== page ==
Back to top
View user's profile Send private message
BobWya
Apprentice
Apprentice


Joined: 12 Aug 2012
Posts: 227
Location: Cambridge,UK

PostPosted: Sat Sep 20, 2014 1:56 pm    Post subject: Re: Breathing new life into an Asus P6T: PCI SSD? Reply with quote

1clue wrote:
Hi.
I have the box I put my first-ever Gentoo install on. I'm trying to figure out if I can breathe new life into it or if I should let it run as-is and get new hardware.

This is for a home office. It's for work, not play. The only failures I've had on this box are a bunch of WD green drives, which have made me swear off WD for a few generations of hardware.

Here's what it is:

    ...
  1. i7 920 (first-gen i7)
    ...


So here's the deal:

This will probably be a headless server at this point. I need virtualization and reliability with best reasonable speed.


@1clue

I know you are looking at storage speed for your system. That will be a huge bottle neck obviously - for your present setup. You might also (however) be interested in the CPU I listed in my signature. I've known this was a drop-in replacement/upgrade for the i7 920 for about a year. But obviously this fact is not widely known...

Anyway I finally took the plunge last month. Heck I figured I had nothing to lose - since you can buy Server pulls, of the Xeon X5650, for like 50-60 GBP/90-100 USD on Ebay. TBH I wasn't really expecting much difference - but more cores is always good right? However I have been totally blown away by the performance of this beast. It posted straight away @4Ghz - with my i7 920 exact same OC settings.

My i7 920 would post load temperatures of 65°C - even on a pretty hardcore Custom water-loop (with a 8x 120x120x32mm fans, push-pull configuration, on an external quad 480 radiator). The Xeon X5650 posts load temperatures of 20°C less (yes you read that right!!) on exactly the same water-loop and block. It idles at practically room temperature now.

The load wattage of the X5650 is also a little less (despite having 6 cores vs. 4 cores) - measured using my APC SmartUPS's built in wattage/ display. Currently I've got the X5650 running on my Corsair RAM's XMP Profile - stock CPU/core voltage (AUTO), Speed-step enabled, Turbo boost enabled, S3 Suspend support enabled, etc. The CPU has a 22x turbo boost multiplier that basically stays on - on my system - since it doesn't load throttle on high temperatures. So I get 3.6Ghz 20x180 (bus clock) and 3.96Ghz 22x180 (bus clock) turbo boost. All effectively for "free"!!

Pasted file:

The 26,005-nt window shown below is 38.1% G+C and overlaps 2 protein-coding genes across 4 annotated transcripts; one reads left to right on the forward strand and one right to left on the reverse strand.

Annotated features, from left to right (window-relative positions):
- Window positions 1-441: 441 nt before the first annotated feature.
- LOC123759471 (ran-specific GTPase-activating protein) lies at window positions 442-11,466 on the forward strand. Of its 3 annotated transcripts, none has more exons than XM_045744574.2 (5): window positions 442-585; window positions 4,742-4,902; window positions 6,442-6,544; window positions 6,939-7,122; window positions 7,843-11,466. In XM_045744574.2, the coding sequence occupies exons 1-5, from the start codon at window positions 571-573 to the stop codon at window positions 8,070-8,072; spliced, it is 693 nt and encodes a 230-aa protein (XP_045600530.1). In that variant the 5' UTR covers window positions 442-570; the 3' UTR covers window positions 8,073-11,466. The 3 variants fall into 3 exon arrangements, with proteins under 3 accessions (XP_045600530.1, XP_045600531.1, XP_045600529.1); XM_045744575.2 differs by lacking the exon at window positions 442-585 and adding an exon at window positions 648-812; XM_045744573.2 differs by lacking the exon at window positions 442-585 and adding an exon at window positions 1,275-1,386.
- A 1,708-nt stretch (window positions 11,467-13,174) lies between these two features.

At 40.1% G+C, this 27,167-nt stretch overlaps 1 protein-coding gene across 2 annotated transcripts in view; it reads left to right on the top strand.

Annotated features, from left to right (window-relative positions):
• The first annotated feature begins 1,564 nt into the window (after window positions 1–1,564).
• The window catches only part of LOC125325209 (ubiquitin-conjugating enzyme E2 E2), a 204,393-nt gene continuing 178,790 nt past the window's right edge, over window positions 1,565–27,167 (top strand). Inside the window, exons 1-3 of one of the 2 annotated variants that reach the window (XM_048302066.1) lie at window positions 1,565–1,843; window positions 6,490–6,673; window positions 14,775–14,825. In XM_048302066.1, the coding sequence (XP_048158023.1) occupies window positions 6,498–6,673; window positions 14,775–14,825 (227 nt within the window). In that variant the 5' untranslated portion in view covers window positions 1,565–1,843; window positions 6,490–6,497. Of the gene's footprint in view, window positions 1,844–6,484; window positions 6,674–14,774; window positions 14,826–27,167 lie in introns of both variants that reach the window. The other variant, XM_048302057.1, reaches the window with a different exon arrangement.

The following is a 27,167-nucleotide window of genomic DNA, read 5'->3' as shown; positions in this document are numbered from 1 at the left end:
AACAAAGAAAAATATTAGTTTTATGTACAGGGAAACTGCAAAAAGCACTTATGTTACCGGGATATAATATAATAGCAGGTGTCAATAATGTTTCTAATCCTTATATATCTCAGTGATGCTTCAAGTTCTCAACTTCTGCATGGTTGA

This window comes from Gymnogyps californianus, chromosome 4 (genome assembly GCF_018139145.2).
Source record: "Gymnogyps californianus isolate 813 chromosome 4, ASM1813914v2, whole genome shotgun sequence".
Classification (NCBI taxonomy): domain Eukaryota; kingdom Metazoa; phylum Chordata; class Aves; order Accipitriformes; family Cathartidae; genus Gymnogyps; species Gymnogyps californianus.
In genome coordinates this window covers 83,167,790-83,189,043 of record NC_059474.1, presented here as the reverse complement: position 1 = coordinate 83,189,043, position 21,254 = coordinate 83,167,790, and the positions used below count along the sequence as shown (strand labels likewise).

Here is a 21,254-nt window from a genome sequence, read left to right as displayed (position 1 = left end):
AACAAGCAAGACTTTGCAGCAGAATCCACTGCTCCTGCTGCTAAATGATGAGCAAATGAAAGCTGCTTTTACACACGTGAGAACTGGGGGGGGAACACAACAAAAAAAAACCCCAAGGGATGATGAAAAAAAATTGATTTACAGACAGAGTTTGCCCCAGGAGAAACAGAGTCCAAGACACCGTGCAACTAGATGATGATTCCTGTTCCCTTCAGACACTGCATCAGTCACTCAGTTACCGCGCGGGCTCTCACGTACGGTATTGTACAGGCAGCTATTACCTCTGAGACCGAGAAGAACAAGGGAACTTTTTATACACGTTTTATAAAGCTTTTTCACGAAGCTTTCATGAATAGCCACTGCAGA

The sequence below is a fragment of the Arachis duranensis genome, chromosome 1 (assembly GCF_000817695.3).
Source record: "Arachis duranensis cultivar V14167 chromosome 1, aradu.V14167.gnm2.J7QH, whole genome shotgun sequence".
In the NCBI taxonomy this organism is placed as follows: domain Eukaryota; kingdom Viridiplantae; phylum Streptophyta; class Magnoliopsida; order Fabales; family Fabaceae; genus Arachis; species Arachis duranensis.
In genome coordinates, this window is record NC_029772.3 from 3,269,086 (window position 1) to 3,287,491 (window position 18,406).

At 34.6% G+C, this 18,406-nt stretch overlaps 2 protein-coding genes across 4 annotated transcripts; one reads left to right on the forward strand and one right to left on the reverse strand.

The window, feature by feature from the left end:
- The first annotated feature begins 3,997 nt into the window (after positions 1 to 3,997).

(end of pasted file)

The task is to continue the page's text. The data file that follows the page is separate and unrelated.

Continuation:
Also my $0.02...

Don't use USB3 for day-to-day storage - because you're going to end up with much higher CPU utilization.

Also avoid Marvell SAS/SATA-based Host Controller cards (one cheap way to get multiple SATA-3 ports into your system) - they appear to be plagued with issues (as I found out to my cost). See another Gentoo forums thread about that... I even RMA'd one of my Samsung 830 SSD's thinking this was the problem. However the issue appears to be with the signalling on the Host Controller card I had.

Good luck with the new setup!
Bob
_________________
system: G751JT (ASUS-NotebookSKU); processor: Intel(R) Core(TM) i7-4710HQ CPU @ 2.50GHz; memory: 32GiB System Memory; display: GM204M [GeForce GTX 970M]; disk: 2048GB Samsung SSD 850;BD-CMB UJ172 S;1024GB Samsung SSD 850
Back to top
View user's profile Send private message
1clue
Advocate
Advocate


Joined: 05 Feb 2006
Posts: 2510

PostPosted: Mon Sep 22, 2014 6:15 am    Post subject: Reply with quote

BobWya,

That's REALLY interesting. You just made me start browsing again, and I'm pretty sure it will take awhile....

Thanks.
Back to top
View user's profile Send private message
BobWya
Apprentice
Apprentice


Joined: 12 Aug 2012
Posts: 227
Location: Cambridge,UK

PostPosted: Mon Sep 22, 2014 7:15 pm    Post subject: Reply with quote

1clue wrote:
BobWya,

That's REALLY interesting. You just made me start browsing again, and I'm pretty sure it will take awhile....

Thanks.


np.

Actually what put me on to this little (CPU) gem was the fact that my Core i7 920 OC to 4.0Ghz was a bit unstable... :wink: So by random chance/Google I came across this thread on overclock.net... Of course the beauty of buying a Server pull (second-hand) Xeon part is that it will have not been subjected to sustained 5.0Ghz OC @1.4V!! :o

Bob
_________________
system: G751JT (ASUS-NotebookSKU); processor: Intel(R) Core(TM) i7-4710HQ CPU @ 2.50GHz; memory: 32GiB System Memory; display: GM204M [GeForce GTX 970M]; disk: 2048GB Samsung SSD 850;BD-CMB UJ172 S;1024GB Samsung SSD 850
Back to top
View user's profile Send private message
1clue
Advocate
Advocate


Joined: 05 Feb 2006
Posts: 2510

PostPosted: Tue Sep 23, 2014 1:33 am    Post subject: Reply with quote